In his State of the Union address at the performance festival in Belgium, a few days after the Dutch cultural subsidy system all but collapsed under the weight of populist demands and managerial efficiency, cultural sociologist Pascal Gielen rightly remarked:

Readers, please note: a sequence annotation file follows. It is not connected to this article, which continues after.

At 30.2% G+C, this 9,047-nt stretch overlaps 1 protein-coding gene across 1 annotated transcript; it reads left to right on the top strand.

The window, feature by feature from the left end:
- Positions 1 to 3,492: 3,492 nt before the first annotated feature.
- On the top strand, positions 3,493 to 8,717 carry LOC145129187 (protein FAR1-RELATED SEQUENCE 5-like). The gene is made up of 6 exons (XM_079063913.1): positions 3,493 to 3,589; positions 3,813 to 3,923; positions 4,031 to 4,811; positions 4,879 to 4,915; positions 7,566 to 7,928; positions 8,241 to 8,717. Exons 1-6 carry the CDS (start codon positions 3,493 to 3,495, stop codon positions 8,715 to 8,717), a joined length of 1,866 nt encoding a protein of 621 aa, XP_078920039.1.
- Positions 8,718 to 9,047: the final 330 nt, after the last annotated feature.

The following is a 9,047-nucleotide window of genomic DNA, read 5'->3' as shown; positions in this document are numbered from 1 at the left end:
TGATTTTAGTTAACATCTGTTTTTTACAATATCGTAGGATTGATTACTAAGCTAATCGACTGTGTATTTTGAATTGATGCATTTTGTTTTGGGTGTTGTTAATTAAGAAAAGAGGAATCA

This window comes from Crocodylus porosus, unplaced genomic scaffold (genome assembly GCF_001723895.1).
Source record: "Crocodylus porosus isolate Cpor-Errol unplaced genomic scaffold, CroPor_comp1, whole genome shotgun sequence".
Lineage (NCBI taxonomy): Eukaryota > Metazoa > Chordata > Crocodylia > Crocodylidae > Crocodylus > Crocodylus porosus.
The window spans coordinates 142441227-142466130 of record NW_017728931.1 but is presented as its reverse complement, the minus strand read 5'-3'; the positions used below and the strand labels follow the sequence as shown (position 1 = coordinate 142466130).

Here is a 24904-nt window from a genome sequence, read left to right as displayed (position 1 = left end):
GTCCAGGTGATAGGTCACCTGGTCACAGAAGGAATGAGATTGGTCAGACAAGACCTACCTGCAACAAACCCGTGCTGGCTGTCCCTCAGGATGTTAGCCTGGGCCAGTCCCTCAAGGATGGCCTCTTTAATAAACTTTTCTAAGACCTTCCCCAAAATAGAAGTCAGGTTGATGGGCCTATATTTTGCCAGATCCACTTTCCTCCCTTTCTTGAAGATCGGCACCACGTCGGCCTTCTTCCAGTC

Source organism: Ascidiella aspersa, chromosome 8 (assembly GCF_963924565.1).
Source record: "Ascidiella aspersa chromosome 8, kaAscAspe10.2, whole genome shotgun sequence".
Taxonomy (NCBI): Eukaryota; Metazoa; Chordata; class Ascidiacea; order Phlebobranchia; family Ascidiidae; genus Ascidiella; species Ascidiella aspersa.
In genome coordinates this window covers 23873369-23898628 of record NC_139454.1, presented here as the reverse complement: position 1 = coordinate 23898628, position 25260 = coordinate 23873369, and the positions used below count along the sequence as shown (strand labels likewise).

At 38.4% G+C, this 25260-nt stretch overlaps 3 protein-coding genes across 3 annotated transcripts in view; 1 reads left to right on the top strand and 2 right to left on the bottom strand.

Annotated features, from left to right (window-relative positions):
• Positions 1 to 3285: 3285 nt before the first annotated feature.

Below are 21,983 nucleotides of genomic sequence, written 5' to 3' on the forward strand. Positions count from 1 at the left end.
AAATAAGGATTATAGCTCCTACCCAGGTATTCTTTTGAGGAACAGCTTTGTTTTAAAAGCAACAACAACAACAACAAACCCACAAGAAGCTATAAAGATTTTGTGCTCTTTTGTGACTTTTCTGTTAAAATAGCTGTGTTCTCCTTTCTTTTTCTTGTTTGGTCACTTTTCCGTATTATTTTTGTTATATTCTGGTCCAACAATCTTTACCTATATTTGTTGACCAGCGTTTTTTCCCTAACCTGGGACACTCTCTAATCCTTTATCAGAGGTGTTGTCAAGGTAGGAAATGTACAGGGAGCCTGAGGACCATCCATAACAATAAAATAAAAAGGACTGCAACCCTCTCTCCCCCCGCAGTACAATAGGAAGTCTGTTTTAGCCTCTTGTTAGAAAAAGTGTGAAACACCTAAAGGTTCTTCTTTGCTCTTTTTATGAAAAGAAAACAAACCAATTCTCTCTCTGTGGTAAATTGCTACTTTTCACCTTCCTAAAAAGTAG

“The arts field follows a ‘neutral politics’ strategy. One doesn’t utter politically tinged statements, one speaks with just about all democratic parties, one provides evenly divided political distribution in the boards and even sometimes in the governmental commissions. At the same time one incorporates the efficiency and management rhetoric that pleases today’s policymakers: the arts sector as well wants to prove its ‘good management’, while research ought to legitimate the arts sector economically”. As a direct result of this managerial approach though, Gielen claims, the arts sector opened up the possibility for its most interesting, experimental, ‘non-efficient’ practices to be cut from one day to the other. Because this kind of understanding of ‘good policy’ “has a politically coloured history, stemming from the UK politics of Margaret Thatcher, and is certainly not politically neutral since it joins forces with the neo-liberal rhetoric of the free market as the fundament of our society. And does that with all semblance of political neutrality”. As pointed out above, the cultural scene in the Netherlands was crushed by its own embrace of neo-liberal newspeak. In Belgium, the sector is crushed by the slowly suffocating motherly hug of the subsidiary system. Mom says what we should wear, where we have go to school, how we should behave and present ourselves in public. Mom tells us which words to use in our files, and who to address to 'step up' the social and professional ladder. The problem is that in this sector, too, the cards are being dealt by the middlemen, by the producers, and subsidizers. Although of course most of the programmers and curators also are stressed into defending their 'niche format', their 'name' and their 'brand'. Just as the many commission members and cabinet members and other advisers and decision makers probably have the sector's best interest in mind. The problem is not with the individuals, trying to grasp the reality of what is happening, and responding accordingly. The problem is that the system little by little has made itself indispensable, has become the (half) hidden ruler of the arts. A system that has produced format after format for production, creation, research, distribution and sales is now desperately trying to fill in the holes of the raster, but cannot see over its little dividing walls what is happening outside. What people are processing outside of these well-prepared holes in the wall. Which is no wonder, since nobody will ever be able to see what these artists are doing since they didn't fit the profile of the venues they were supposed to be shown in, or meet the people that might have appreciated what they do. If we talk about fair trade in the arts, then, I think we talk about a fair chance, not only for artists, but also for experimental programmers and curators that don't tick all the ‘salonfähigkeit’ boxes of what is hot today. We talk about the public as well, that is often confronted with a made-to-custom programme that is supposed to serve all tastes. And we are evidently also talking about policymakers that should not be burdened with the power to decide who has and who has not. If we talk about fair trade we're talking about giving the power (and the money) back to the artists: let them decide what to do with all these heaps of bricks supposedly built to host the artist's and the public's interest. Let them meet with these publics directly, uncensored, and let them find out what it means to take position. What it means if art again starts to mean that you stand for something, and that we can disagree. Violently or not. And that we can do this directly. Where free trade meets fair trade. What would the sector look like then?